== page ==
Execution is underrated. Gamers demand innovation and reward it with sales and praise. A well-executed game, on the other hand, can suffer under the weight of expectation. Kingdoms of Amalur raised high expectations with its impressive pedigree of designer Ken Rolston, writer R.A. Salvatore and artist Todd McFarlane. And while it garnered critical praise, many bemoan it's generic elements. However, it nonetheless excels in what it delivers, which is a fun, imaginative world.

While I'll avoid major plot developments, I include a SPOILER ALERT, as always, for general game information that follows.


The character creation tool is nowhere near as sophisticated as some titles like Saints Row The Third, however, it's a solid, intuitive system that allows enough customization to generate a reasonably unique character whom gamers can feel some attachment to.

It helps that your creation is then used extensively in cut scenes and dialog sequences. Although other characters' faces tend to be very expressive, yours never betrays any emotion or even mouths any lines. This can limit the emotional investment in the character but does little to diminish the impact of seeing your creation as integral to what is transpiring on screen.

While the camera tends to follow your character you do have the option to move it freely around the environment, allowing the opportunity not only to view the areas you visit but likewise appreciate the stylized detail of your character and their ever changing wardrobe or arsenal.


You will not dual wield different weapons as in The Elder Scrolls V: Skyrim, but you do have access on the fly to a primary and secondary weapon (some of which are dual wielding, like daggers or chakrams) thanks to their mapping to (Playstation 3) face buttons. In this format you can alternate between weapons for close or ranged combat, or with slow or fast attacks, for instance. Shields are mapped to a separate button.

Consumables are plentiful and typically replenish qualities like health or mana or imbue you with limitied abilities. All can be mapped to a customizable radial that can be called up anytime using one of the (PS3) controller triggers for easy access in the middle of combat. On a side note, accessing any menu whether inventory, radial or otherwise, will stop on screen action.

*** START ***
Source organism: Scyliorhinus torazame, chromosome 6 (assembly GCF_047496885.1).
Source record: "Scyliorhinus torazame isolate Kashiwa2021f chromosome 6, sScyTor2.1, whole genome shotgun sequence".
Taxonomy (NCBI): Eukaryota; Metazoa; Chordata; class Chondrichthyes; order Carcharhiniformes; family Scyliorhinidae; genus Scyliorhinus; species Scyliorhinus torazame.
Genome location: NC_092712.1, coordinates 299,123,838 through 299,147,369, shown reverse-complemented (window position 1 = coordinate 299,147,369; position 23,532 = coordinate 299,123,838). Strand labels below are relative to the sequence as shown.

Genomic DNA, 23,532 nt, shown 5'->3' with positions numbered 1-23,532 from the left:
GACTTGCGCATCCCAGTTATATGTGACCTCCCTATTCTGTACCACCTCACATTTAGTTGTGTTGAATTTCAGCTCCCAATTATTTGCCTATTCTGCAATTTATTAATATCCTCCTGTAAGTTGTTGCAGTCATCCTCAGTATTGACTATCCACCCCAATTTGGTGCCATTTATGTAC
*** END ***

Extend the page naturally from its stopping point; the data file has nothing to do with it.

Your primary abilities are divided between Sorcery (Spells), Might (Melee) and Finesse (Stealth). You can upgrade them (upon leveling up) in any ratio or fashion that matches your play style. These will dictate what kinds of moves are available to you during combat and how powerful each is. The means up upgrading is fairly intuitive and the move tree is clearly laid out.

An in-game manual is easily accessible and provides extra annotation related to gameplay. While I don't typically use such manuals, I did find that its information helpfully augmented details provided during the game, such as the above explanation of how one's choice of ability tree dictates what aspects are upgraded most.

A nice feature is a moves menu that shows the available moves related to each weapon, what button presses are needed to execute them, a brief description of what they entail, and even a streaming video of each move in action. It's a handy resource to recall all the arsenal of moves at your disposal.

The game offers handy hints that serve as a tutorial at least early in the game. In this case, you can use mana for special attacks available via the (PS3) face buttons (I believe when a trigger button is pressed). Also, you can use fate energy to slow time and quickly incapacity many foes as well as execute a fatality that earns extra points.

Your Destiny is what most sets Kingdoms of Amalur apart from other role playing games. Each benefits different areas to various degrees so, again, you can choose one that best suits your play style. What's more, besides selecting a destiny near the beginning of the game, gamers can opt to change it during the game, resetting your abilities. This means one can change their approach to gameplay virtually anytime.